The Supreme Court Prepares to Consider the Contraceptive Mandate

The Supreme Court Prepares to Consider the Contraceptive Mandate

The Supreme Court is all but set to hear a case challenging a provision of the Affordable Care Act that requires insurance plans to cover contraceptives for women. There are more than 40 suits from private, for-profit employers in the courts right now challenging that mandate on religious liberty grounds, an issue that has widely divided the federal appeals courts. Most expect the high court to take up the federal government's appeal against a court ruling in favor of the "biblically founded" Hobby Lobby arts and crafts chain. The court will likely announce their intention to hear the case, or one like it, on Tuesday. 

At issue in the Hobby Lobby case is whether the 1993 Religious Freedom Restoration Act applies to individuals and corporations. The 10th Circuit Court of Appeals decided that Hobby Lobby is indeed protected under that law, citing the Supreme Court's Citizens United decision. The SCOTUS decision, among other things, gave corporations more room to claim "personhood." Religious organizations and religiously-affiliated non-profits are already exempted from the contraceptive mandate. The federal government, as MSNBC's Irin Cameron explains, wants the Supreme Court to settle both the religious freedom and corporate personhood claims at issue here with a decision on the Hobby Lobby case: 

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But if the Court does take up one of the birth control refusal cases and eventually rules that a corporation has the same religious liberty rights as a person, the longer-term impact on corporate regulations could be sweeping. That’s what Solicitor General Donald Verrilli warned in his request that the Court settle the question through the Hobby Lobby case. The Religious Freedom and Restoration Act, enacted to protect minority interests, would be “transform[ed] from a shield for individuals and religious institutions into a sword used to deny employees of for-profit commercial enterprises the benefits and protections of generally applicable laws.”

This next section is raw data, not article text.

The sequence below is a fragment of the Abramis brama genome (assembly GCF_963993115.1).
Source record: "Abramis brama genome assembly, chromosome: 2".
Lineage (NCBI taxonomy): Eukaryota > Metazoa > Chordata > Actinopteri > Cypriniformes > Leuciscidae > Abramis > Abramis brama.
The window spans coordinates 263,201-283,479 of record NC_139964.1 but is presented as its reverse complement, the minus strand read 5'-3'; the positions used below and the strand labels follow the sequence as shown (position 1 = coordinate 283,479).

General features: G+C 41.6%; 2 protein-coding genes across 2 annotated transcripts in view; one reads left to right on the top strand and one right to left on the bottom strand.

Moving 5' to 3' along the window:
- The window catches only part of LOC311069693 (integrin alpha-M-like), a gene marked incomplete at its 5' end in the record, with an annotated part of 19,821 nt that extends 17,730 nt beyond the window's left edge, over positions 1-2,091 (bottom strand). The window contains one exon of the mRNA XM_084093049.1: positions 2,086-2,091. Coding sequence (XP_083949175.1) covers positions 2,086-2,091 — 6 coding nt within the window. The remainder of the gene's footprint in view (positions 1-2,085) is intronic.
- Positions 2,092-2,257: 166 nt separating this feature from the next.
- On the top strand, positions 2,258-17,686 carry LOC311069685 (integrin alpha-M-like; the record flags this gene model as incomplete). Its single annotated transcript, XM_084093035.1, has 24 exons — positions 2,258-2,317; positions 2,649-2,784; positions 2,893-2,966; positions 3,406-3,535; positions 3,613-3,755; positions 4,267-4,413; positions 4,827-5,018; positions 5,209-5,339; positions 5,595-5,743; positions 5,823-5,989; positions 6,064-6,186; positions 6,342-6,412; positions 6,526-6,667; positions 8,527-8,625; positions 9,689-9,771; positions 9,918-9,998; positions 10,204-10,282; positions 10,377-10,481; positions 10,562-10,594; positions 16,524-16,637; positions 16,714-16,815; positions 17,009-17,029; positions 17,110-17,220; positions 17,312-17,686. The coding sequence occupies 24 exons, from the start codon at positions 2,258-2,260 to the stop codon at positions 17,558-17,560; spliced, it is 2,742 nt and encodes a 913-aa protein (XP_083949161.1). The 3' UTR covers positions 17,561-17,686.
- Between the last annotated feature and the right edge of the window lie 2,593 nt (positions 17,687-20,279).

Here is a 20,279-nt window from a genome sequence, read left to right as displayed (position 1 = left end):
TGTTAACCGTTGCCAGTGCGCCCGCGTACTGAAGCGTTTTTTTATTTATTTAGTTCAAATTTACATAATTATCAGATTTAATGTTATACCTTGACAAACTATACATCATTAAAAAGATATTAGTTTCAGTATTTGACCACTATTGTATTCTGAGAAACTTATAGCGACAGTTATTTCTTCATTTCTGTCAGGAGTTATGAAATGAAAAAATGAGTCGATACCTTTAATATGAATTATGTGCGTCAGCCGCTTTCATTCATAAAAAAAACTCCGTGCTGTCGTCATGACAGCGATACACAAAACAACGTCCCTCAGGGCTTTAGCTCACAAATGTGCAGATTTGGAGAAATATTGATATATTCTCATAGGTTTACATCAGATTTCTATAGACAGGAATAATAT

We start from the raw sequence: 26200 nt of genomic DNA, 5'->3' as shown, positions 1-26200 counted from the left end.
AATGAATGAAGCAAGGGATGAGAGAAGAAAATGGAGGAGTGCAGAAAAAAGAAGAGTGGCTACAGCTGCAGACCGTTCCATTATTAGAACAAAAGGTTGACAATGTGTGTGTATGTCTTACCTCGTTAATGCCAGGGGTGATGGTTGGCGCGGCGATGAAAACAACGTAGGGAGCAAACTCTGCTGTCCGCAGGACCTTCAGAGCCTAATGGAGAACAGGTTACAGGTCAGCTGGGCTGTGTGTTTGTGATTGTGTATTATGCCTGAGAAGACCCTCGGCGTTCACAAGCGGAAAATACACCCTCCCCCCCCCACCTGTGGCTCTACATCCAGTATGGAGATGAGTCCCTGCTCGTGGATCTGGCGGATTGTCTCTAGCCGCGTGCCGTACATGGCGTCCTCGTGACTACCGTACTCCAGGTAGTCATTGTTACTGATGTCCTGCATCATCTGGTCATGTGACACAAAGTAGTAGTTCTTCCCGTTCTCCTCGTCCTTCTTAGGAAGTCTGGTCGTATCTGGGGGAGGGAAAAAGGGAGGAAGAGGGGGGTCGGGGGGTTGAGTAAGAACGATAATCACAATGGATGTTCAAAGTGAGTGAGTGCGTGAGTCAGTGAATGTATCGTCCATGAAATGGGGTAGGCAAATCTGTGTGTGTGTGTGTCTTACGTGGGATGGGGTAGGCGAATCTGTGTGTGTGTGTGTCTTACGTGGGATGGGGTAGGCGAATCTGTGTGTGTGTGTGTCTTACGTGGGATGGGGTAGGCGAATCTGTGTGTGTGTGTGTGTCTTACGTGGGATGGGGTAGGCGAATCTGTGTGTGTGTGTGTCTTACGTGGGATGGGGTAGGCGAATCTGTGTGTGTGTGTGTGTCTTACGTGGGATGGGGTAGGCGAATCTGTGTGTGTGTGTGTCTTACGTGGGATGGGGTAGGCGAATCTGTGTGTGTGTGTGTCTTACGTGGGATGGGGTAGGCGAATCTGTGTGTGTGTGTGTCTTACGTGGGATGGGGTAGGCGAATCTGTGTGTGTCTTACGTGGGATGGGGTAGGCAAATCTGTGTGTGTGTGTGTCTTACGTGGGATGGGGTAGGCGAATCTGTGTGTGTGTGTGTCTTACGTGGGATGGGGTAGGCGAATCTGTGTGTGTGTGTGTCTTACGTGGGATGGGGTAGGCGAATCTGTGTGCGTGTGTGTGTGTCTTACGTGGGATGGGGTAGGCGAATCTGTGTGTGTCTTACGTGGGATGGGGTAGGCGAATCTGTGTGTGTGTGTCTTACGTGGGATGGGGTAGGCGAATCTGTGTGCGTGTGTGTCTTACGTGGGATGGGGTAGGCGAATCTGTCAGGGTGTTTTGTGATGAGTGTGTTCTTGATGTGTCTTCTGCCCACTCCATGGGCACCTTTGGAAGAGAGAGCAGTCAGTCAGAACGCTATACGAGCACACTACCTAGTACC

Hobby Lobby also wanted SCOTUS to take up its case. In a brief filed with the court, Hobby Lobby explained that its current plan excludes coverage for Plan B, Ella, and two types of intrauterine devices because the company believes those forms of contraception "can prevent an embryo from implanting in the womb." The company's request for an exemption is limited to those four products, which they call "abortifacients" in the briefing. Some of the other cases hoping for a Supreme Court hearing are less limited in scope.

For the record, Physicians for Reproductive Health, the American College of Obstetricians and Gynecologists, and other groups with medical expertise have stated to the court that the legal and medical definition of pregnancy begins at the implantation of the embryo, and not at fertilization. That's "regardless of an individual’s personal or religious beliefs or mores" otherwise, the groups added. A handful of anti-abortion and Catholic groups filed a separate brief claiming that it is "scientifically undisputed" that life begins at fertilization, in line with the religious beliefs promoted by Hobby Lobby.  

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If the Supreme Court does indeed take up the Hobby Lobby case, arguments are expected in March. The court would likely issue its decision in June. 

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